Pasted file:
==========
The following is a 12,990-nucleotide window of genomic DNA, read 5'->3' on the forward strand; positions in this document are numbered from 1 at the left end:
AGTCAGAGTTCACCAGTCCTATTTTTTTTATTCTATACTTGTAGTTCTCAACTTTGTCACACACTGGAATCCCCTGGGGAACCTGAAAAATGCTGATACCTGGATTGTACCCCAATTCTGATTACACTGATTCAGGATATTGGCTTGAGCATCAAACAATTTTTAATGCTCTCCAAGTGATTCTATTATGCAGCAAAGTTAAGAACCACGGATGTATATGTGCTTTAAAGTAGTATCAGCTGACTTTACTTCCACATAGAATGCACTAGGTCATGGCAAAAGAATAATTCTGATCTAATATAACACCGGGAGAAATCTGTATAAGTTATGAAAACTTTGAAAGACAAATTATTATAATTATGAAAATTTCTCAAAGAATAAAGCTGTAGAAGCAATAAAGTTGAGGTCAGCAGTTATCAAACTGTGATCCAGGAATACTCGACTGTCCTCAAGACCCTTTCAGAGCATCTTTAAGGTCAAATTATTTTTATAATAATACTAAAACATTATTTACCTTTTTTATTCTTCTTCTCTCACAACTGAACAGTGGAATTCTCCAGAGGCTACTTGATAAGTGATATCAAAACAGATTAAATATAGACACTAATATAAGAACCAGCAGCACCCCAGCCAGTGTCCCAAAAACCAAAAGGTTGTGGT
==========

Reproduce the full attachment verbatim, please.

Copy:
The following is a 12,990-nucleotide window of genomic DNA, read 5'->3' on the forward strand; positions in this document are numbered from 1 at the left end:
AGTCAGAGTTCACCAGTCCTATTTTTTTTATTCTATACTTGTAGTTCTCAACTTTGTCACACACTGGAATCCCCTGGGGAACCTGAAAAATGCTGATACCTGGATTGTACCCCAATTCTGATTACACTGATTCAGGATATTGGCTTGAGCATCAAACAATTTTTAATGCTCTCCAAGTGATTCTATTATGCAGCAAAGTTAAGAACCACGGATGTATATGTGCTTTAAAGTAGTATCAGCTGACTTTACTTCCACATAGAATGCACTAGGTCATGGCAAAAGAATAATTCTGATCTAATATAACACCGGGAGAAATCTGTATAAGTTATGAAAACTTTGAAAGACAAATTATTATAATTATGAAAATTTCTCAAAGAATAAAGCTGTAGAAGCAATAAAGTTGAGGTCAGCAGTTATCAAACTGTGATCCAGGAATACTCGACTGTCCTCAAGACCCTTTCAGAGCATCTTTAAGGTCAAATTATTTTTATAATAATACTAAAACATTATTTACCTTTTTTATTCTTCTTCTCTCACAACTGAACAGTGGAATTCTCCAGAGGCTACTTGATAAGTGATATCAAAACAGATTAAATATAGACACTAATATAAGAACCAGCAGCACCCCAGCCAGTGTCCCAAAAACCAAAAGGTTGTGGT